Changes in equity in out-of-pocket payments during the period of health care reforms: evidence from Hungary

Petra Baji*, Milena Pavlova, László Gulácsi, Wim Groot

*Corresponding author for this work

Research output: Contribution to journalArticleAcademicpeer-review

25 Citations (Web of Science)


BACKGROUND: At the beginning of 2007, health care reforms were implemented in Hungary in order to decrease public expenditure on health care. Reforms involved the increase of co-payments for pharmaceuticals and the introduction of co-payments for health care services.

OBJECTIVE: The objective of this paper is to examine the progressivity of household expenditure on health care during the reform period, separately for expenditures on pharmaceuticals and medical devices, as well as for formal and informal patient payments for health care services.

METHODS: We use data on household expenditure from the Household Budget Survey carried out by the Central Statistical Office of Hungary. We present household expenditure as a percentage of household income across different income quintiles and calculate Kakwani indexes as a measure of progressivity for a four years period (2005-2008): before, during and after the implementation of the health care reforms.

RESULTS: We find that out-of-pocket payments on health care are highly regressive in Hungary with a Kakwani index of -0.22. In particular, households from the lowest income quintile spend an about three times larger share of their income on out-of-pocket payments (6-7 %) compared to households in the highest income quintile (2 %). Expenditures on pharmaceuticals and medical devices are the most regressive types of expenditure (Kakwani index -0.23/-0.24), and at the same time they represent a major part of the total household expenditure on health care (78-85 %). Informal payments are also regressive while expenditures on formal payments for services are the most proportional to income. We find that expenditures on formal payments became regressive after the introduction of user fees (Kakwani index -0.1). At the same time, we observe that expenditures on informal payments became less regressive during the reform period (Kakwani index increases from -0.20/-0.18 to -0.12.)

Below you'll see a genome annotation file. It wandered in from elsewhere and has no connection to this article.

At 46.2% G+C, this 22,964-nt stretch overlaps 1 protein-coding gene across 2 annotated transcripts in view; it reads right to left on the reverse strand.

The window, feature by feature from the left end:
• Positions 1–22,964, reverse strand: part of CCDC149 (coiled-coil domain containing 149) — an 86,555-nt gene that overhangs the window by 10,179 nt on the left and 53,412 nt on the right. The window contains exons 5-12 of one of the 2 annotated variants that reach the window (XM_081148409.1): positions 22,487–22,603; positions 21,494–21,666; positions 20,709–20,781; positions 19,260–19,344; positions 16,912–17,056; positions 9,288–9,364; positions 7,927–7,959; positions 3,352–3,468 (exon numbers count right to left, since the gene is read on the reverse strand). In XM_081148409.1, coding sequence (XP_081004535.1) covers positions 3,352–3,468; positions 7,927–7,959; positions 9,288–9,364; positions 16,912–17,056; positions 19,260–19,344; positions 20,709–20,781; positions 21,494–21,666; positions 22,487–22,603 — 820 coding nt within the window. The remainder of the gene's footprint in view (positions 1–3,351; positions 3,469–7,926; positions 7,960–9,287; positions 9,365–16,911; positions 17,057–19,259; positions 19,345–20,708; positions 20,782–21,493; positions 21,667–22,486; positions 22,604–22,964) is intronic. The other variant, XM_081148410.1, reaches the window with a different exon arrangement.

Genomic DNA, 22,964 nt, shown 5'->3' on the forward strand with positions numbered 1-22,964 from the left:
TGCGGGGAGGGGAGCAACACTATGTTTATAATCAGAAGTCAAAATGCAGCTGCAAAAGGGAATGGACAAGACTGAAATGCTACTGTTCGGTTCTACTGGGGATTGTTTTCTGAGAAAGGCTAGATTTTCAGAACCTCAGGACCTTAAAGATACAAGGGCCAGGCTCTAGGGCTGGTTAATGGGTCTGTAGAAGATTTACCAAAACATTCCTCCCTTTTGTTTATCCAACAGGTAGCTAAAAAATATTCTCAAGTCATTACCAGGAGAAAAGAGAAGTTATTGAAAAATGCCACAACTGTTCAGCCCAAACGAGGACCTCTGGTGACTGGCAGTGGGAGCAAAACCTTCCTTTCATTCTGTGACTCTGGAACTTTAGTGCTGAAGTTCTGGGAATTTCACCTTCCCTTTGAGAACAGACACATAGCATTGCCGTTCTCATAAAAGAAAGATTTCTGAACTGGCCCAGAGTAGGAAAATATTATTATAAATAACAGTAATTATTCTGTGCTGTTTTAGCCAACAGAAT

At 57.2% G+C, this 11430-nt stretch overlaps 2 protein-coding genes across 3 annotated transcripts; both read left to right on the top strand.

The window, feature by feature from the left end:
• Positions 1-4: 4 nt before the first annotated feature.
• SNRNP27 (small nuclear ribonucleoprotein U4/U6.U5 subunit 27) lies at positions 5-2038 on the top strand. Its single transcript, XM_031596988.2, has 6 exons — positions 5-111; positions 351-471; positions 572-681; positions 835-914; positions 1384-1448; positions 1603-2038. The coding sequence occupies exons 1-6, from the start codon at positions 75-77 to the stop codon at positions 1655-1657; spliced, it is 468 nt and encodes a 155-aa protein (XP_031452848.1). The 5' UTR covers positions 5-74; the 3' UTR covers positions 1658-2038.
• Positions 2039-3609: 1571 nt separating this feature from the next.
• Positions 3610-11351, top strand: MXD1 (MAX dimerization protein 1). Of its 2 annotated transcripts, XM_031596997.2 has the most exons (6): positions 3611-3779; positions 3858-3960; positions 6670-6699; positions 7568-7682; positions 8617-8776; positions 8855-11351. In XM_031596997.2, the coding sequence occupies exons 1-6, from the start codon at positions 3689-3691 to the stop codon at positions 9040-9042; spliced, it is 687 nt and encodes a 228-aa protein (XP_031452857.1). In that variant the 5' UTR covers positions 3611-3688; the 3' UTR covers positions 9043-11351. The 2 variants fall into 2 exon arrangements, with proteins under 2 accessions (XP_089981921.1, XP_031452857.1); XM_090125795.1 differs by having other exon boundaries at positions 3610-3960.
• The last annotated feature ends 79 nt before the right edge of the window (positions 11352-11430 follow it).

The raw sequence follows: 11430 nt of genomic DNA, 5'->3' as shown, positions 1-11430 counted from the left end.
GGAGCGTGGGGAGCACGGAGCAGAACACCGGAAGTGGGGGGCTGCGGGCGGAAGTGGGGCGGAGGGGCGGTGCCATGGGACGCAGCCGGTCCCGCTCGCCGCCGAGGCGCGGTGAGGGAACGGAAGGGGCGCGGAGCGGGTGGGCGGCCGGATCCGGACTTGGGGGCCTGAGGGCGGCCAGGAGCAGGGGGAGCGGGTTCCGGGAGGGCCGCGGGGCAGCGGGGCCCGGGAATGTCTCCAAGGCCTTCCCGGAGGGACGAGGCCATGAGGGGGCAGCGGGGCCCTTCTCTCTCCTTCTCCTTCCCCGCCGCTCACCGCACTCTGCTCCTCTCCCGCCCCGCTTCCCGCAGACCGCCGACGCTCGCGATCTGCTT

CONCLUSIONS: More attention should be paid on the protection of low-income social groups when increasing or introducing co-payments especially for pharmaceuticals but also for services. Also, it is important to eliminate the practice of informal payments in order to improve equity in health care financing.

Original languageEnglish
Article number36
Number of pages11
JournalInternational Journal for Equity in Health
Publication statusPublished - 24 Jul 2012


  • Drug Costs
  • Fees, Medical
  • Financing, Personal
  • Health Care Reform
  • Health Care Surveys
  • Health Expenditures
  • Humans
  • Hungary
  • Income
  • Socioeconomic Factors
  • Equity
  • Household expenditure
  • Kakwani index
  • Health care reforms

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